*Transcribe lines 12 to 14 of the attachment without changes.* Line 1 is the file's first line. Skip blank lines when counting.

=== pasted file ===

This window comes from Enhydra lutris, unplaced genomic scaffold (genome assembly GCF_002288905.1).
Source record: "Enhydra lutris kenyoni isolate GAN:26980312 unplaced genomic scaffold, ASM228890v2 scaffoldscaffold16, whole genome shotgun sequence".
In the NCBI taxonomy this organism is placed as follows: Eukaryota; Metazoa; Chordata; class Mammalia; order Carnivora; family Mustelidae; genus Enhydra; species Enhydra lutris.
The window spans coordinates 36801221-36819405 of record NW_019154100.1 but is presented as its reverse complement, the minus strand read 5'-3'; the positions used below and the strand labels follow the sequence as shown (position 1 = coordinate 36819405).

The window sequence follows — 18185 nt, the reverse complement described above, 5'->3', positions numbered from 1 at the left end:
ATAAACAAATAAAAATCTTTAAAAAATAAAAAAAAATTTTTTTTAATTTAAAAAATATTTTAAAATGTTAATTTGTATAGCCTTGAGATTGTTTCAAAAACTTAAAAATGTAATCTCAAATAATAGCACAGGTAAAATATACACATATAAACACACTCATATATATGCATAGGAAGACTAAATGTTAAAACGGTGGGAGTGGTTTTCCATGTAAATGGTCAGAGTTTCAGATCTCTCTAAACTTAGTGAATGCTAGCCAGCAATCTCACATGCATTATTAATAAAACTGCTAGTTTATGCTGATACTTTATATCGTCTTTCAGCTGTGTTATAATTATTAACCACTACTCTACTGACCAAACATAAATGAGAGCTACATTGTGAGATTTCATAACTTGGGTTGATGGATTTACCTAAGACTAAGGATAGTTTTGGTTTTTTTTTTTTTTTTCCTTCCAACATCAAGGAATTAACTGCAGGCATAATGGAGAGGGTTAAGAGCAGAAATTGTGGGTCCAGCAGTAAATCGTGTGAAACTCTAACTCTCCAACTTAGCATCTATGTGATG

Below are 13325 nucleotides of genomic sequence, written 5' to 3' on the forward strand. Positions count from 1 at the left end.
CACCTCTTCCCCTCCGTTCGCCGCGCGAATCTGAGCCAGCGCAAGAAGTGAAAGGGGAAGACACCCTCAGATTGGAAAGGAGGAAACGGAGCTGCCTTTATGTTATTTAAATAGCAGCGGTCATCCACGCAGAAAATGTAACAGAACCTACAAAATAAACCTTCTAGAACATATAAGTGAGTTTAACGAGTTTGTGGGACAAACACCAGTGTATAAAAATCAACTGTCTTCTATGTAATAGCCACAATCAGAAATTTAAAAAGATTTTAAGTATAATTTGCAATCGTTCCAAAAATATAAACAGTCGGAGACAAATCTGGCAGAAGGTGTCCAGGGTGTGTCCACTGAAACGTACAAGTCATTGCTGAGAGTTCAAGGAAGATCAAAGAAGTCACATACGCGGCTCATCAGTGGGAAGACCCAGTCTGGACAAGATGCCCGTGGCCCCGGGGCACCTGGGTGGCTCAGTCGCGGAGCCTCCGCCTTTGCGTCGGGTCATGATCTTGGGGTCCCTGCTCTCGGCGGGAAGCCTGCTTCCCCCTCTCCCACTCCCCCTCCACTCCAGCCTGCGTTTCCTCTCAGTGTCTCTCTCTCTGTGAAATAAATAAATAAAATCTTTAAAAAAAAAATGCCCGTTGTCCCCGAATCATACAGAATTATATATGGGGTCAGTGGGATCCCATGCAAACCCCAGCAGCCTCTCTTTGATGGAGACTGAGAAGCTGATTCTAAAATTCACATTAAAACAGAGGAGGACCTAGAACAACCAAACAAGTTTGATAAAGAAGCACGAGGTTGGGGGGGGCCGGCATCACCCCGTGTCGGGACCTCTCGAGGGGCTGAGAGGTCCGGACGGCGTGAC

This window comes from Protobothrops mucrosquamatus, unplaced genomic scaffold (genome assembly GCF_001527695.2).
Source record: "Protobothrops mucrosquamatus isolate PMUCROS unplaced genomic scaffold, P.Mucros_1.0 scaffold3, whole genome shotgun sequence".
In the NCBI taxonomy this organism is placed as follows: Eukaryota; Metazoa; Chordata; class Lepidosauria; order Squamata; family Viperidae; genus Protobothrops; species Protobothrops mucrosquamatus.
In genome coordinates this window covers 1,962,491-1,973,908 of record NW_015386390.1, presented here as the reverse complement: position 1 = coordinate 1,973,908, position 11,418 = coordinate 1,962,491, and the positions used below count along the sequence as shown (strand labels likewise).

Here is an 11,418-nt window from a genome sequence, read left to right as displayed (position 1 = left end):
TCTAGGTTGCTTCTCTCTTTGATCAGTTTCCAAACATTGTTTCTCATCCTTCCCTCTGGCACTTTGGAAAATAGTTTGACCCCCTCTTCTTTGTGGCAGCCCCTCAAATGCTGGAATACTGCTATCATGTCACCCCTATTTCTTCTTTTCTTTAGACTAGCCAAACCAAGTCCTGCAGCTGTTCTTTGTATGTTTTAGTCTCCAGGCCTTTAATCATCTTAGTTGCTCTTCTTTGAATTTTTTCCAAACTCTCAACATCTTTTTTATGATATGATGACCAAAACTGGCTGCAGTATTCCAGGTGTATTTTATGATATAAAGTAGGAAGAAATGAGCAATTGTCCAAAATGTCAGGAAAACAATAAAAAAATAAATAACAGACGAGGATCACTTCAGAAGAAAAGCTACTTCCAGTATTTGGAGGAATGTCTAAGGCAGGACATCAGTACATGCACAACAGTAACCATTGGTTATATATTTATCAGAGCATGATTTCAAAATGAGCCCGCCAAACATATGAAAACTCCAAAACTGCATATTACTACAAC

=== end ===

In genome coordinates this window covers 1,962,491-1,973,908 of record NW_015386390.1, presented here as the reverse complement: position 1 = coordinate 1,973,908, position 11,418 = coordinate 1,962,491, and the positions used below count along the sequence as shown (strand labels likewise).

Here is an 11,418-nt window from a genome sequence, read left to right as displayed (position 1 = left end):
TCTAGGTTGCTTCTCTCTTTGATCAGTTTCCAAACATTGTTTCTCATCCTTCCCTCTGGCACTTTGGAAAATAGTTTGACCCCCTCTTCTTTGTGGCAGCCCCTCAAATGCTGGAATACTGCTATCATGTCACCCCTATTTCTTCTTTTCTTTAGACTAGCCAAACCAAGTCCTGCAGCTGTTCTTTGTATGTTTTAGTCTCCAGGCCTTTAATCATCTTAGTTGCTCTTCTTTGAATTTTTTCCAAACTCTCAACATCTTTTTTATGATATGATGACCAAAACTGGCTGCAGTATTCCAGGTGTATTTTATGATATAAAGTAGGAAGAAATGAGCAATTGTCCAAAATGTCAGGAAAACAATAAAAAAATAAATAACAGACGAGGATCACTTCAGAAGAAAAGCTACTTCCAGTATTTGGAGGAATGTCTAAGGCAGGACATCAGTACATGCACAACAGTAACCATTGGTTATATATTTATCAGAGCATGATTTCAAAATGAGCCCGCCAAACATATGAAAACTCCAAAACTGCATATTACTACAAC